Gamble: Right. It’ all comes down to being able to have the data work together and speak to different systems.
Gamble: Now obviously you have the ear of the CIOs — you talk with so many of them. One of the most common concerns we’ve heard is about the burden being placed on the IT staff and the challenges it poses, particularly for some organizations, in holding on to good people. I just wondered if you had any thoughts on that or any insights you can provide there, just because this is such a big issue.
Branzell: Yeah, this is the true definition of a double edged sword. We need to do so much, and there’s so much we’re not even getting to. But at the exact same time we’re doing too much, we’re not doing it as well as we can, and we’re burning individuals out. Not just on the IT staff — in organizations as a whole, we cannot culturally change and adapt to this much change as fast as we can deploy the technology, therefore we’re creating an environment where technology solutions fail, because we don’t have time to create process and cultural change to go with it. And I think that’s part of it. We have to change the equation of success. Success isn’t technical implementation; it’s technical implementation with the appropriate process change and with the appropriate cultural change that needs to go with it.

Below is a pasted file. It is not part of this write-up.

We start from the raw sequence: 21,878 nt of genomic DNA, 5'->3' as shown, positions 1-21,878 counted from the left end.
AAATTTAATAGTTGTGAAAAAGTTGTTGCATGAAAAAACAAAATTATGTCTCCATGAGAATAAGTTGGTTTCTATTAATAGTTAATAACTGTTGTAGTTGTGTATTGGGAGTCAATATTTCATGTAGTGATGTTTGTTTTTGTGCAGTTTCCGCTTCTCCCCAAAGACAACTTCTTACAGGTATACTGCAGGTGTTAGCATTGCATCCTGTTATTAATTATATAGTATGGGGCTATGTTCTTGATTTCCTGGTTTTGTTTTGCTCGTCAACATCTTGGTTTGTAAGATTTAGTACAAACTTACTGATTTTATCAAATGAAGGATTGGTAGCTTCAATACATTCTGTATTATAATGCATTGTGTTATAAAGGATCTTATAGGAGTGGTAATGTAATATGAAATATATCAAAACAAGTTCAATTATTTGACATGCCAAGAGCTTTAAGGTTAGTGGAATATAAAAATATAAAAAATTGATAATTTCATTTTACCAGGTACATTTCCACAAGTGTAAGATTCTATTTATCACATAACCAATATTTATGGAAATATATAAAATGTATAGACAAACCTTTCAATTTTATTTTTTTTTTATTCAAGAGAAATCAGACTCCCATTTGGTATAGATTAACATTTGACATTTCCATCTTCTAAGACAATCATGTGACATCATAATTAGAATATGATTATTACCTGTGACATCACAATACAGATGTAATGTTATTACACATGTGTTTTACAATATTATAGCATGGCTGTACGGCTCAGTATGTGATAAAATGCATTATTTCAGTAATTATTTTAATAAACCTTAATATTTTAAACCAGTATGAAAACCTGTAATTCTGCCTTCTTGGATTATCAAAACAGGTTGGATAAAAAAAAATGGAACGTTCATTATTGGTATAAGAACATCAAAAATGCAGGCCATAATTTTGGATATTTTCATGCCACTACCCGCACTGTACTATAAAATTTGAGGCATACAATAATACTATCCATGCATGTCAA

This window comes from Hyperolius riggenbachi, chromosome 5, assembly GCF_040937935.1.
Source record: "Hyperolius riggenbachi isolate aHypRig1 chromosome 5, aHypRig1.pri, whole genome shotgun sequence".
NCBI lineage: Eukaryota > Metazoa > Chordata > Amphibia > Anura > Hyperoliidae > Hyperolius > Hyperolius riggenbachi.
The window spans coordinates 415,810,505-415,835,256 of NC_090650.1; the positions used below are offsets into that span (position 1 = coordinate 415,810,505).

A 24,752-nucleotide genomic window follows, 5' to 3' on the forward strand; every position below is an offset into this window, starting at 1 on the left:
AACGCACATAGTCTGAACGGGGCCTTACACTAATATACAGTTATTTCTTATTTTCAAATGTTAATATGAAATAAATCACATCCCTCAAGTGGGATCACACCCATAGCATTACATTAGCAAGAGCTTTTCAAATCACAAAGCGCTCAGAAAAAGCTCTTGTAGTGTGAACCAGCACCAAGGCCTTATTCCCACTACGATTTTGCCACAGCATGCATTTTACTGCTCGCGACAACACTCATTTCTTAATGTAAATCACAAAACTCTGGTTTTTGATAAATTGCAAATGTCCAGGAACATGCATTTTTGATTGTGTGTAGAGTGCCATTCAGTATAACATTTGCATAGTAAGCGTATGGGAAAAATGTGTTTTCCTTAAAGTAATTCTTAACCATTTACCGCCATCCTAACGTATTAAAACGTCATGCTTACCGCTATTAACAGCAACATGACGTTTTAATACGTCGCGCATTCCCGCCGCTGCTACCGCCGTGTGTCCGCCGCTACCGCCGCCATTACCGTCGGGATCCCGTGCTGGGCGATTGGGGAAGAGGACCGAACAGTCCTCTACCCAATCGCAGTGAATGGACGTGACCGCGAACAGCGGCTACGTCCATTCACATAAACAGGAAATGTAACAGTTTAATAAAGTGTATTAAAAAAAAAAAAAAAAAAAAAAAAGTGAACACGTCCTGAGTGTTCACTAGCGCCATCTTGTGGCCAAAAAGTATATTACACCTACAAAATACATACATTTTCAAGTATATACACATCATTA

We used to say an IT project wasn’t successful just because it went live; you needed to have all the process change. I think what’s being recognized now is that very successful projects have to have all three legs of the stool, that being technical change, process change, and cultural/behavioral change to go with that, and those are very, very hard. The latter two, the culture and cultural change, are ones that truly are difficult to absorb in an organization. You can get a technical project done in six months, but to truly get process and cultural change hardwired in an organization, it could take months or years to actually get that ingrained in an organization to be successful.
Gamble: That really seems to be one of the sticking points — change management, and doing that in a way that isn’t forcing change too fast. But at the same time, there are deadlines, so that’s a tough one.
Branzell: A lot of this has to do with the fact that successful organizations prioritize well. Just because they have 10 projects that are all positive, it doesn’t mean they do all 10. They pick the best of those 10 and what’s most important, and try to focus on those and do those really well. It is, though, a dilemma with organizations that are trying to change so fast to get ahead of this industry transformation process, but at the same time, they could be hurting their organization to get ready for that by trying to do too much too quickly.